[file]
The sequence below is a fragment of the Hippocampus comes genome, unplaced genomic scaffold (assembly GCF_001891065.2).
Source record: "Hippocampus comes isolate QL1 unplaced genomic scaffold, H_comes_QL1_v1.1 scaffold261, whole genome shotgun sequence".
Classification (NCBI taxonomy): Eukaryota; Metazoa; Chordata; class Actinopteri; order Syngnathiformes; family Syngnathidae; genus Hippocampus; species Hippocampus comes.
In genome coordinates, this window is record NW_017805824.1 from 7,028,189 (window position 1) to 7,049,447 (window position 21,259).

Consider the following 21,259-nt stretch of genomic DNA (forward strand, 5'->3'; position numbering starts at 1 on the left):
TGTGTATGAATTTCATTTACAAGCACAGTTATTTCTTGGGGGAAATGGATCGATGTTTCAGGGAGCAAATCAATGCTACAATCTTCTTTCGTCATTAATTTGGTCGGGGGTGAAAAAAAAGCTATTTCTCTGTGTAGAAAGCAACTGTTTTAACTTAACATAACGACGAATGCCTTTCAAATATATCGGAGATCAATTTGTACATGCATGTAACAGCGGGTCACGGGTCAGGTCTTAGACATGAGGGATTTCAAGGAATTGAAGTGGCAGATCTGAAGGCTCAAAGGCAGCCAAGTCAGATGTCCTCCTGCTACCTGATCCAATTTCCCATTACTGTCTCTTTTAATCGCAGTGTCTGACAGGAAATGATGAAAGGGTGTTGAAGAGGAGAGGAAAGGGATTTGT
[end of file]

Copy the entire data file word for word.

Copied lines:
The sequence below is a fragment of the Hippocampus comes genome, unplaced genomic scaffold (assembly GCF_001891065.2).
Source record: "Hippocampus comes isolate QL1 unplaced genomic scaffold, H_comes_QL1_v1.1 scaffold261, whole genome shotgun sequence".
Classification (NCBI taxonomy): Eukaryota; Metazoa; Chordata; class Actinopteri; order Syngnathiformes; family Syngnathidae; genus Hippocampus; species Hippocampus comes.
In genome coordinates, this window is record NW_017805824.1 from 7,028,189 (window position 1) to 7,049,447 (window position 21,259).

Consider the following 21,259-nt stretch of genomic DNA (forward strand, 5'->3'; position numbering starts at 1 on the left):
TGTGTATGAATTTCATTTACAAGCACAGTTATTTCTTGGGGGAAATGGATCGATGTTTCAGGGAGCAAATCAATGCTACAATCTTCTTTCGTCATTAATTTGGTCGGGGGTGAAAAAAAAGCTATTTCTCTGTGTAGAAAGCAACTGTTTTAACTTAACATAACGACGAATGCCTTTCAAATATATCGGAGATCAATTTGTACATGCATGTAACAGCGGGTCACGGGTCAGGTCTTAGACATGAGGGATTTCAAGGAATTGAAGTGGCAGATCTGAAGGCTCAAAGGCAGCCAAGTCAGATGTCCTCCTGCTACCTGATCCAATTTCCCATTACTGTCTCTTTTAATCGCAGTGTCTGACAGGAAATGATGAAAGGGTGTTGAAGAGGAGAGGAAAGGGATTTGT